However, when Ron Paul is asked who wrote the pieces in question his only answer is “staff.” He either does not know or refuses to say who on staff. Furthermore Rockwell, who worked for Paul as Chief of Staff from 1978-1982, consultant to his 1988 Libertarian Presidential run, and vice chair of his 1992 Republican Presidential Exploratory Committee remains a close friend of Paul. Rockwell’s website includes a “Ron Paul file” with dozens of articles about and interviews with Paul, all pushing Ron Paul as the only man who can save the USA and claiming that anyone who doesn’t support Ron Paul is a liar, uninformed, a fascist, or a socialist (see note 7).

To recap and expand, which of the following responsible things has Ron Paul done?

  • Answered questions to a specific racist or homophobic excerpt from his newsletters with “no I do not believe that.”
  • Revealed who wrote such horrible things so they can be known for who and what they are.
  • Thanked the state chair who said that Paul does take responsibility.
  • Apologized to anyone who may have been directly or indirectly hurt by what was expressed under his name for so many years.
  • Addressed the Dallas Morning News interview head on.
  • Refused and returned money donated to his campaign by white supremacist groups that have publicly stated that they are donating to him because he shares their beliefs.

None of them. Not a one. The only one of these options he has even addressed is the last one, stating that he will not refuse money from anyone, and that it is not his problem if they mistakenly believe he supports their views.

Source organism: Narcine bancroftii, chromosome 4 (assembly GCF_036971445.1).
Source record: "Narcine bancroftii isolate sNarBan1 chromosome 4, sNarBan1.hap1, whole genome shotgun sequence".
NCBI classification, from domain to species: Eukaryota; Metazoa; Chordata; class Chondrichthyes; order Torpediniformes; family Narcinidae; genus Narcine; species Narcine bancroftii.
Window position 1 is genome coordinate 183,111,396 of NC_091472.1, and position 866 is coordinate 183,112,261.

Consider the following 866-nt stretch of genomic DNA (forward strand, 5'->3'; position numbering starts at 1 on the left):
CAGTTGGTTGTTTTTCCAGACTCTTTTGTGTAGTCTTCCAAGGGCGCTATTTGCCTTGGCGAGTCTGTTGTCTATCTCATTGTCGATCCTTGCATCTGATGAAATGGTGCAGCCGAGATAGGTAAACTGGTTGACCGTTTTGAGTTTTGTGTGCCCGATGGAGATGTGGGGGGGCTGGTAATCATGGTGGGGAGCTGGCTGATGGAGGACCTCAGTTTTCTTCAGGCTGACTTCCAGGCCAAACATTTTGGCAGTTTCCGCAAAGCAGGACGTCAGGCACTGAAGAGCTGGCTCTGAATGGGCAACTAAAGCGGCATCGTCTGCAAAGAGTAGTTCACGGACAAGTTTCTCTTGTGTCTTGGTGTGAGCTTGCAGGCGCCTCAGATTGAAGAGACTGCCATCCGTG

So, if you believe in the bedrock Ron Paul principle that people must take more personal responsibility for their behavior, that the free market works best by rewarding responsible behavior and punishing irresponsible behavior, that people when left alone can be trusted to do the right thing and will be ostracized in the “marketplace of ideas” when they do not then you clearly have only one choice – to denounce Ron Paul. Your own belief system says you should not support those who cannot be trusted to take responsibility for their actions and refuses to discuss them in the “marketplace of ideas.” You cannot say we need someone new and different who trusts the American people and then support someone who will not come clean with the American people. Even if you accept all of his excuse making, how can you put national policy in the hands of someone who does not have the basic competency to control the content of his own newsletters? Clearly he does not know how to vet those he would hire, and does not hold them responsible when they fail. What kind of a cabinet would such a man have?

So there you have it – the only way to stay true to the philosophy envisioned by Ron Paul is to not vote for Ron Paul. Of course you could dismiss all of this as being unrelated to a Ron Paul presidency and vote for him anyway, after all it is a free country. But if you manage to get him elected, do not expect anyone to take his ideas for a system based on personal responsibility seriously. Therein lies the paradox.


  1. CNN Politics: Ron Paul Newsletters
  2. TPM: Ron Paul Denies Writing Letter On Coming Race War
  3. Dallas News: Paul Faces New Questions About Newsletters
  4. About Lew Rockwell (
  5. Reason: Who Wrote Ron Paul’s Newsletters?
  6. Doherty, Brian. “Libertarianism and the Old Right.” 1999. Orig. published by 12 May 1999.
  7. Lew Rockwell: The Ron Paul File